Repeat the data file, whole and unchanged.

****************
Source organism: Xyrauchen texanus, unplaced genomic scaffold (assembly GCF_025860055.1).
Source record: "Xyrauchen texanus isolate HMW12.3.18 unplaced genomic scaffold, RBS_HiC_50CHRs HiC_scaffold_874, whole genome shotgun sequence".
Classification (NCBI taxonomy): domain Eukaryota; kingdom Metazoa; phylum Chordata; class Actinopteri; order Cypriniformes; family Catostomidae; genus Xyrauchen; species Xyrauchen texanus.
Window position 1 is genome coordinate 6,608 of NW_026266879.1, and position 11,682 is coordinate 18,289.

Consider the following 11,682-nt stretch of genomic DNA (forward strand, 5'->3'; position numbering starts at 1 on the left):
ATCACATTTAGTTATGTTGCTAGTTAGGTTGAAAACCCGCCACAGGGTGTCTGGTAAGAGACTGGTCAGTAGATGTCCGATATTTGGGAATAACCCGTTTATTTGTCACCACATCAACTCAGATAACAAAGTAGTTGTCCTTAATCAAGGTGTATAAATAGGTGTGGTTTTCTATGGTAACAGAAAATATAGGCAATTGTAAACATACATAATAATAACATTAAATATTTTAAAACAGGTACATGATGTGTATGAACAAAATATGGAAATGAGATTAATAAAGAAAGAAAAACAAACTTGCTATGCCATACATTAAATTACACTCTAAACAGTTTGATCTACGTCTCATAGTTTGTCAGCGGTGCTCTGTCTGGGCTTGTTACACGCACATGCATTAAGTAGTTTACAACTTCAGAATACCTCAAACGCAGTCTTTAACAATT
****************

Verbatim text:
Source organism: Xyrauchen texanus, unplaced genomic scaffold (assembly GCF_025860055.1).
Source record: "Xyrauchen texanus isolate HMW12.3.18 unplaced genomic scaffold, RBS_HiC_50CHRs HiC_scaffold_874, whole genome shotgun sequence".
Classification (NCBI taxonomy): domain Eukaryota; kingdom Metazoa; phylum Chordata; class Actinopteri; order Cypriniformes; family Catostomidae; genus Xyrauchen; species Xyrauchen texanus.
Window position 1 is genome coordinate 6,608 of NW_026266879.1, and position 11,682 is coordinate 18,289.

Consider the following 11,682-nt stretch of genomic DNA (forward strand, 5'->3'; position numbering starts at 1 on the left):
ATCACATTTAGTTATGTTGCTAGTTAGGTTGAAAACCCGCCACAGGGTGTCTGGTAAGAGACTGGTCAGTAGATGTCCGATATTTGGGAATAACCCGTTTATTTGTCACCACATCAACTCAGATAACAAAGTAGTTGTCCTTAATCAAGGTGTATAAATAGGTGTGGTTTTCTATGGTAACAGAAAATATAGGCAATTGTAAACATACATAATAATAACATTAAATATTTTAAAACAGGTACATGATGTGTATGAACAAAATATGGAAATGAGATTAATAAAGAAAGAAAAACAAACTTGCTATGCCATACATTAAATTACACTCTAAACAGTTTGATCTACGTCTCATAGTTTGTCAGCGGTGCTCTGTCTGGGCTTGTTACACGCACATGCATTAAGTAGTTTACAACTTCAGAATACCTCAAACGCAGTCTTTAACAATT